Chemists from Nagoya University in Japan have been surprised by their new creation: a hydrocarbon that absorbs near-infrared light at wavelengths of about 700 to 1,300 nanometers.

The absorption of the near-infrared range is not in itself unusual in organic chemistry, although it is also not particularly typical at wavelengths of 700 to 1000 nanometers.

Telling about the invention according to the press release however, those molecules that absorb near-infrared generally do not consist purely of carbon and hydrogen atoms. Hiroshi Shinokubon, Norihito Fukuin and Yuki Tanakan however, the new exceptional hydrocarbon created by. Near-infrared absorbing molecules generally have other atomic functional groups.

The new hydrocarbon has an aromatic structure and is slightly cup-shaped instead of planar. It can also be described as a slice of the C70 fullerene molecule, i.e., oval spherical carbon. The molecular formula of the molecule is C34H14 and is called as-indacenoterrylene, or more precisely as-indaseno[3,2,1,8,7,6-ghijklm]terrylene.

The structural formula and absorption spectrum of the molecule are shown in the diagram at the end of the news.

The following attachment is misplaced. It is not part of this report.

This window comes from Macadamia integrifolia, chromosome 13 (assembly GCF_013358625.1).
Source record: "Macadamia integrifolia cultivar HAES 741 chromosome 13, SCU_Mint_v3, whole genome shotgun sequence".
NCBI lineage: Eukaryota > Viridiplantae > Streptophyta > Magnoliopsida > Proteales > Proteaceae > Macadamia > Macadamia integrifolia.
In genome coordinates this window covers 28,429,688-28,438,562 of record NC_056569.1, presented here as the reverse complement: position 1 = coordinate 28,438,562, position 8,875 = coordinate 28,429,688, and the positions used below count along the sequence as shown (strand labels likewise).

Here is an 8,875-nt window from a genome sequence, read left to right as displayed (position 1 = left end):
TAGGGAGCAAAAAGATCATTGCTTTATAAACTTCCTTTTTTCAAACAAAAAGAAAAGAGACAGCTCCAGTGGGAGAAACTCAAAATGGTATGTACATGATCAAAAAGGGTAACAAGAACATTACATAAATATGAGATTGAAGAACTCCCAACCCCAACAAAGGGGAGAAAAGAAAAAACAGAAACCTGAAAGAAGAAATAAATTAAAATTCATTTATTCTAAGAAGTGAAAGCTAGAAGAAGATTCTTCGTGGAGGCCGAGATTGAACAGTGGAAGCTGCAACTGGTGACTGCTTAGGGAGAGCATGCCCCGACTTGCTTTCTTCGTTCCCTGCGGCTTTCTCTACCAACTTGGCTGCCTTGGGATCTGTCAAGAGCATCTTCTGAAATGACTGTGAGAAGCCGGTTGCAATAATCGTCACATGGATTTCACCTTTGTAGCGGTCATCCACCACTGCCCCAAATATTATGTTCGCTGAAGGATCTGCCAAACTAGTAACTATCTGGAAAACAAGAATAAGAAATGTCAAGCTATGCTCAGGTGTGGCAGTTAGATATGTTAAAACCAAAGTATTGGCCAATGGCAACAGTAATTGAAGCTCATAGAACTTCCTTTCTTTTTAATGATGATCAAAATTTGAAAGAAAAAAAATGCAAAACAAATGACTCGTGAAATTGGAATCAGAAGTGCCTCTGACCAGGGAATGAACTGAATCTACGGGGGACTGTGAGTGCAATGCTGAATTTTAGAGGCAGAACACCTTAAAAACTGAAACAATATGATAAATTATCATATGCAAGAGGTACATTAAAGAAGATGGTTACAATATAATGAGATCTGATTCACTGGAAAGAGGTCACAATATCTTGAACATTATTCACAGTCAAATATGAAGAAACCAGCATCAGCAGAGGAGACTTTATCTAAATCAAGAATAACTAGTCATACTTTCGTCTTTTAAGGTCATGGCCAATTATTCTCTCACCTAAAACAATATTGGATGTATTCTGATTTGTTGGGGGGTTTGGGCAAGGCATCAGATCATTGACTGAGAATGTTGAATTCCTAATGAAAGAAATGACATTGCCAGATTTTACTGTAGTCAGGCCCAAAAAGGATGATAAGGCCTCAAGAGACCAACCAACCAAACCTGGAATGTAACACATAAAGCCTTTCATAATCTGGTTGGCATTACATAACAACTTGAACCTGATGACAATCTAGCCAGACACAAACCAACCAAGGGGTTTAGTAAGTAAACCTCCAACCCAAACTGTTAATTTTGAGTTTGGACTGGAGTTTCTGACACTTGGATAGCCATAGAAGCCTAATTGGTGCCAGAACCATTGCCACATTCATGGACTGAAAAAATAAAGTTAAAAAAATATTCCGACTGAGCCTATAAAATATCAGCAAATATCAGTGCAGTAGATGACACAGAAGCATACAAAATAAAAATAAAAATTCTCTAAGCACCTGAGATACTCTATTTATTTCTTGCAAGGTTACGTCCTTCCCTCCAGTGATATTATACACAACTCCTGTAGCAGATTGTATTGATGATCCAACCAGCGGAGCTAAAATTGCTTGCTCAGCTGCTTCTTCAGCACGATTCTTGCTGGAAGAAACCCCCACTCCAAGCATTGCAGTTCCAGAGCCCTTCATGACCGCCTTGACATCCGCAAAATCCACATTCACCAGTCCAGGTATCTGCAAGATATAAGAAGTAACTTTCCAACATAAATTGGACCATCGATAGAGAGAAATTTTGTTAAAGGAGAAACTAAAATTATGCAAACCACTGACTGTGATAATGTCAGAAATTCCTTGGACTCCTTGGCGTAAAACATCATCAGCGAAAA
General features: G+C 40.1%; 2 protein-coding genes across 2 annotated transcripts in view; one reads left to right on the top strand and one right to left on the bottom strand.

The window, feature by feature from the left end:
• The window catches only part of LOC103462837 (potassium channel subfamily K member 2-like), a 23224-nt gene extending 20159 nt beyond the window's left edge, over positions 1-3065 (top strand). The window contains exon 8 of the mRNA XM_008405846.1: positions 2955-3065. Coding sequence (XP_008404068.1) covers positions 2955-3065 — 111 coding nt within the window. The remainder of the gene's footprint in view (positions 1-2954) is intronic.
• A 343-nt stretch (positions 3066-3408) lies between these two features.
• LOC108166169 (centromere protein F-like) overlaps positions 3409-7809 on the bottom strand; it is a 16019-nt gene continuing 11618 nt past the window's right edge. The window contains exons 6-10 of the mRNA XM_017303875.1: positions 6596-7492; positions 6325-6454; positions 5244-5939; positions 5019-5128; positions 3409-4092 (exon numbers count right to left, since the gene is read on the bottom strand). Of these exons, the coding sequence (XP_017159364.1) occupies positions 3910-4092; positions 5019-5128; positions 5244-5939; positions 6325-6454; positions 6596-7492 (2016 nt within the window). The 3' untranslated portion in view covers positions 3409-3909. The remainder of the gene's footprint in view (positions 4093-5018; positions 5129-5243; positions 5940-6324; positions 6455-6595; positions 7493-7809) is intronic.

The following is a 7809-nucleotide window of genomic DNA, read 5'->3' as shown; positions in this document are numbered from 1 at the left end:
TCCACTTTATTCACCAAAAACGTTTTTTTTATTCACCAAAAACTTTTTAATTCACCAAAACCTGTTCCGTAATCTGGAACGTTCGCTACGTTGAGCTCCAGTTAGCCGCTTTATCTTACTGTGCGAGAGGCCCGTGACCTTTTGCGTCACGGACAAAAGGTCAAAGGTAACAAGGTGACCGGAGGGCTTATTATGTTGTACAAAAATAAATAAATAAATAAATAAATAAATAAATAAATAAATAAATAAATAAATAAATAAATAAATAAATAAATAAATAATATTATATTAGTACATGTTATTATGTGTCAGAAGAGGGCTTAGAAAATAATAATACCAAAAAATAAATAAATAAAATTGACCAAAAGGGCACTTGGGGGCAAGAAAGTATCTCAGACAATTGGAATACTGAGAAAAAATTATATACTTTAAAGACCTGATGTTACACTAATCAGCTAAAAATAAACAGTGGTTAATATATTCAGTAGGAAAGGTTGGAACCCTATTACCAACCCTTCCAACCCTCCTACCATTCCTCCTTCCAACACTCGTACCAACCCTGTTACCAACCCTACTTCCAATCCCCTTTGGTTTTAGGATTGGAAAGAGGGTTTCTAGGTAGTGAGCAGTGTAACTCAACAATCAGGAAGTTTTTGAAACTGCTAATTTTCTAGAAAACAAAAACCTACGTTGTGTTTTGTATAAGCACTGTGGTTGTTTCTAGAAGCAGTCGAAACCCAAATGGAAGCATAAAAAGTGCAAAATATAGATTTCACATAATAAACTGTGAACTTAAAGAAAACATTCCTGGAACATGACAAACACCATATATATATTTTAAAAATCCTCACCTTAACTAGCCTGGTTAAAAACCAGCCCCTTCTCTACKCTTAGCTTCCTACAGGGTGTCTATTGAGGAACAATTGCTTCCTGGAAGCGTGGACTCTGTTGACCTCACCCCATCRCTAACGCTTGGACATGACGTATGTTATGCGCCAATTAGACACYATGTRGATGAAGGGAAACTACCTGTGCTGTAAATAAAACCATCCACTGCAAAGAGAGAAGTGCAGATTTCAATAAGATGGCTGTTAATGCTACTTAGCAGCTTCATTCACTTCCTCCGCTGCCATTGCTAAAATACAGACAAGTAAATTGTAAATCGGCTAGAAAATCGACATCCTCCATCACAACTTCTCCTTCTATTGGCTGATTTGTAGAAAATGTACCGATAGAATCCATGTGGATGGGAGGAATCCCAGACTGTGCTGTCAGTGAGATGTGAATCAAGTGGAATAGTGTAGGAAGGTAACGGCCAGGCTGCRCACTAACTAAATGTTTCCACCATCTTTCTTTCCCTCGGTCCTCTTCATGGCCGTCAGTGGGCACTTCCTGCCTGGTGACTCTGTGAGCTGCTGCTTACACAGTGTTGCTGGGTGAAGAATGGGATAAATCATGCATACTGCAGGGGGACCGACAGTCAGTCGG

The lack of near-infrared absorption with both water and ordinary organic substances is illustrated in everyday life by the human body, which is quite translucent in the area of ​​deep red light and near-infrared in about 670 and 920 nanometers between.

The phenomenon can be seen not only by playing with a flashlight, but also by the blaze of the campfire and the sunshine. The infrared light emitted by the campfire and the Sun does not stop on the surface of the skin, but warms the body deeper.

Unlike near-infrared, in the medium and far-infrared range, absorptions of organic molecules are very common. From around 1300 to 1400 nanometers, significant absorption bands are found in as common organic substances as ethanol, methanol and table sugar; a milder peak with ethanol is already at 1,200 nanometers.

The above interface with fullerene is not explained asnear-infrared absorption of indacenoterrylene, as the fullerene molecule C70 does not have the same property. Instead, the special absorption is due to an exceptionally small difference as-indasenoterrylene electron orbitals.

Researchers scientific report has been published in Nature Communications and is free to read.

The story was originally published In Tekniikka & Talous magazine.